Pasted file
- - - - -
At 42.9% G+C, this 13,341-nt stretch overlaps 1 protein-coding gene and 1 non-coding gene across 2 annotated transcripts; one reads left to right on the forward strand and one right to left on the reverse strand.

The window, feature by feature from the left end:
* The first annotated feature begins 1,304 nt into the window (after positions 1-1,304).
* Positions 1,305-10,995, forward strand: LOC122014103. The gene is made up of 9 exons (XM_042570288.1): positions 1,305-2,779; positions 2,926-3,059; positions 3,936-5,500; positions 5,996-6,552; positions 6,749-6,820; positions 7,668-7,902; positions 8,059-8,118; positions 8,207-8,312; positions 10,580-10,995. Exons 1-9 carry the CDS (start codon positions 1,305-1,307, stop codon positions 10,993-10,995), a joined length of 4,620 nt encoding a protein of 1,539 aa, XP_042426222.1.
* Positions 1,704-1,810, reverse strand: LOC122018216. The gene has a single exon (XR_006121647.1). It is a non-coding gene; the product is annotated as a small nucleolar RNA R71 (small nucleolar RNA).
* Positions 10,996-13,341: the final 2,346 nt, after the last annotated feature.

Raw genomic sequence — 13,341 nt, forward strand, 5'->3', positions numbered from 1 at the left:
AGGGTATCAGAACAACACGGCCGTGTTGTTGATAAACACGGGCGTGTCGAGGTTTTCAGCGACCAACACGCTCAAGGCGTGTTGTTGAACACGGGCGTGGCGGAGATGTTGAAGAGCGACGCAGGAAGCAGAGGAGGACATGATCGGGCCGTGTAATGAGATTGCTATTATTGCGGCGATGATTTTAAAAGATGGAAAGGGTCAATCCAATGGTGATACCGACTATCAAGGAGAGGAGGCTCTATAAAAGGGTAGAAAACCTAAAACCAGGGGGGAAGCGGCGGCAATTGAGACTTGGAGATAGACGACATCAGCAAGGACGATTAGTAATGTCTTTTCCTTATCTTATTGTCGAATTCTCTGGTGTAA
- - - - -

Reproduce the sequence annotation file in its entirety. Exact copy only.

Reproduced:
At 42.9% G+C, this 13,341-nt stretch overlaps 1 protein-coding gene and 1 non-coding gene across 2 annotated transcripts; one reads left to right on the forward strand and one right to left on the reverse strand.

The window, feature by feature from the left end:
* The first annotated feature begins 1,304 nt into the window (after positions 1-1,304).
* Positions 1,305-10,995, forward strand: LOC122014103. The gene is made up of 9 exons (XM_042570288.1): positions 1,305-2,779; positions 2,926-3,059; positions 3,936-5,500; positions 5,996-6,552; positions 6,749-6,820; positions 7,668-7,902; positions 8,059-8,118; positions 8,207-8,312; positions 10,580-10,995. Exons 1-9 carry the CDS (start codon positions 1,305-1,307, stop codon positions 10,993-10,995), a joined length of 4,620 nt encoding a protein of 1,539 aa, XP_042426222.1.
* Positions 1,704-1,810, reverse strand: LOC122018216. The gene has a single exon (XR_006121647.1). It is a non-coding gene; the product is annotated as a small nucleolar RNA R71 (small nucleolar RNA).
* Positions 10,996-13,341: the final 2,346 nt, after the last annotated feature.

Raw genomic sequence — 13,341 nt, forward strand, 5'->3', positions numbered from 1 at the left:
AGGGTATCAGAACAACACGGCCGTGTTGTTGATAAACACGGGCGTGTCGAGGTTTTCAGCGACCAACACGCTCAAGGCGTGTTGTTGAACACGGGCGTGGCGGAGATGTTGAAGAGCGACGCAGGAAGCAGAGGAGGACATGATCGGGCCGTGTAATGAGATTGCTATTATTGCGGCGATGATTTTAAAAGATGGAAAGGGTCAATCCAATGGTGATACCGACTATCAAGGAGAGGAGGCTCTATAAAAGGGTAGAAAACCTAAAACCAGGGGGGAAGCGGCGGCAATTGAGACTTGGAGATAGACGACATCAGCAAGGACGATTAGTAATGTCTTTTCCTTATCTTATTGTCGAATTCTCTGGTGTAA